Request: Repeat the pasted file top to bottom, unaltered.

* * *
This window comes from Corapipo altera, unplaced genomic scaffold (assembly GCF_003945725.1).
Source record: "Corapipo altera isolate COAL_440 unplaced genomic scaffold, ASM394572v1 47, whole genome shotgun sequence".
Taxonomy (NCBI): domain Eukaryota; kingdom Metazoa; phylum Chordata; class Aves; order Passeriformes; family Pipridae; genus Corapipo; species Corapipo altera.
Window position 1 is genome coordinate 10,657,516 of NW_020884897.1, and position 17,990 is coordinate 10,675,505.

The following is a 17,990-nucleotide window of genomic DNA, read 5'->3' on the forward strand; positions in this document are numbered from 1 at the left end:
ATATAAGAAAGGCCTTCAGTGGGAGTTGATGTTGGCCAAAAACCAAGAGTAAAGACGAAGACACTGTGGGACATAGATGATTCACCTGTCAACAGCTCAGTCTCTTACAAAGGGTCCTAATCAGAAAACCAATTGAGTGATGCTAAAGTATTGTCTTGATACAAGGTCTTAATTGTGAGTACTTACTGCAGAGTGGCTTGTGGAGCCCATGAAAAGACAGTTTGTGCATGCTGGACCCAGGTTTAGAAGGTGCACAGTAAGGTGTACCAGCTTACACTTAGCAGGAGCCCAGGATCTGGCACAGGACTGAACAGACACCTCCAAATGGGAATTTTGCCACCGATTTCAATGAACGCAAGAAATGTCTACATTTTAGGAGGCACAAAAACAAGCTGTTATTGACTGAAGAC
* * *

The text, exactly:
This window comes from Corapipo altera, unplaced genomic scaffold (assembly GCF_003945725.1).
Source record: "Corapipo altera isolate COAL_440 unplaced genomic scaffold, ASM394572v1 47, whole genome shotgun sequence".
Taxonomy (NCBI): domain Eukaryota; kingdom Metazoa; phylum Chordata; class Aves; order Passeriformes; family Pipridae; genus Corapipo; species Corapipo altera.
Window position 1 is genome coordinate 10,657,516 of NW_020884897.1, and position 17,990 is coordinate 10,675,505.

The following is a 17,990-nucleotide window of genomic DNA, read 5'->3' on the forward strand; positions in this document are numbered from 1 at the left end:
ATATAAGAAAGGCCTTCAGTGGGAGTTGATGTTGGCCAAAAACCAAGAGTAAAGACGAAGACACTGTGGGACATAGATGATTCACCTGTCAACAGCTCAGTCTCTTACAAAGGGTCCTAATCAGAAAACCAATTGAGTGATGCTAAAGTATTGTCTTGATACAAGGTCTTAATTGTGAGTACTTACTGCAGAGTGGCTTGTGGAGCCCATGAAAAGACAGTTTGTGCATGCTGGACCCAGGTTTAGAAGGTGCACAGTAAGGTGTACCAGCTTACACTTAGCAGGAGCCCAGGATCTGGCACAGGACTGAACAGACACCTCCAAATGGGAATTTTGCCACCGATTTCAATGAACGCAAGAAATGTCTACATTTTAGGAGGCACAAAAACAAGCTGTTATTGACTGAAGAC